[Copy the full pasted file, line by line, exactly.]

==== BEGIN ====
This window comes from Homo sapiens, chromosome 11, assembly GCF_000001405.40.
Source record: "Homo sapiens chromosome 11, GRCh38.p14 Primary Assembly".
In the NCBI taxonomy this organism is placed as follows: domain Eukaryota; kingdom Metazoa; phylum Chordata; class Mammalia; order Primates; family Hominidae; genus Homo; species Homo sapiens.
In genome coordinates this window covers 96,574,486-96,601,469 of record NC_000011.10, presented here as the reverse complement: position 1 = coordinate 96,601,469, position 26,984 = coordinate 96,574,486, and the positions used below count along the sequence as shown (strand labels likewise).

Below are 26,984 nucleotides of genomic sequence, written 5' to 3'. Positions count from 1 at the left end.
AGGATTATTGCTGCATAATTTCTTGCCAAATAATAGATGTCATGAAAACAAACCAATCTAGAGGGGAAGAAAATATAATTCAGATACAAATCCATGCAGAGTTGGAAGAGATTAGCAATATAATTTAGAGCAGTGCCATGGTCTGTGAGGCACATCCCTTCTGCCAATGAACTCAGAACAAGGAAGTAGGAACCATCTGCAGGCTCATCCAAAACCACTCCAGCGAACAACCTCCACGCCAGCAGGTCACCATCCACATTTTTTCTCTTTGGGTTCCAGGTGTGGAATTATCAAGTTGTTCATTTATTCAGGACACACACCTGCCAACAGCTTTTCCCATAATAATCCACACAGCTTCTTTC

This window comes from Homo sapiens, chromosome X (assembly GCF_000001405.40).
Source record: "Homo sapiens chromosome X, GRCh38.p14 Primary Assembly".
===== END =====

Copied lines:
This window comes from Homo sapiens, chromosome 11, assembly GCF_000001405.40.
Source record: "Homo sapiens chromosome 11, GRCh38.p14 Primary Assembly".
In the NCBI taxonomy this organism is placed as follows: domain Eukaryota; kingdom Metazoa; phylum Chordata; class Mammalia; order Primates; family Hominidae; genus Homo; species Homo sapiens.
In genome coordinates this window covers 96,574,486-96,601,469 of record NC_000011.10, presented here as the reverse complement: position 1 = coordinate 96,601,469, position 26,984 = coordinate 96,574,486, and the positions used below count along the sequence as shown (strand labels likewise).

Below are 26,984 nucleotides of genomic sequence, written 5' to 3'. Positions count from 1 at the left end.
AGGATTATTGCTGCATAATTTCTTGCCAAATAATAGATGTCATGAAAACAAACCAATCTAGAGGGGAAGAAAATATAATTCAGATACAAATCCATGCAGAGTTGGAAGAGATTAGCAATATAATTTAGAGCAGTGCCATGGTCTGTGAGGCACATCCCTTCTGCCAATGAACTCAGAACAAGGAAGTAGGAACCATCTGCAGGCTCATCCAAAACCACTCCAGCGAACAACCTCCACGCCAGCAGGTCACCATCCACATTTTTTCTCTTTGGGTTCCAGGTGTGGAATTATCAAGTTGTTCATTTATTCAGGACACACACCTGCCAACAGCTTTTCCCATAATAATCCACACAGCTTCTTTC

This window comes from Homo sapiens, chromosome X (assembly GCF_000001405.40).
Source record: "Homo sapiens chromosome X, GRCh38.p14 Primary Assembly".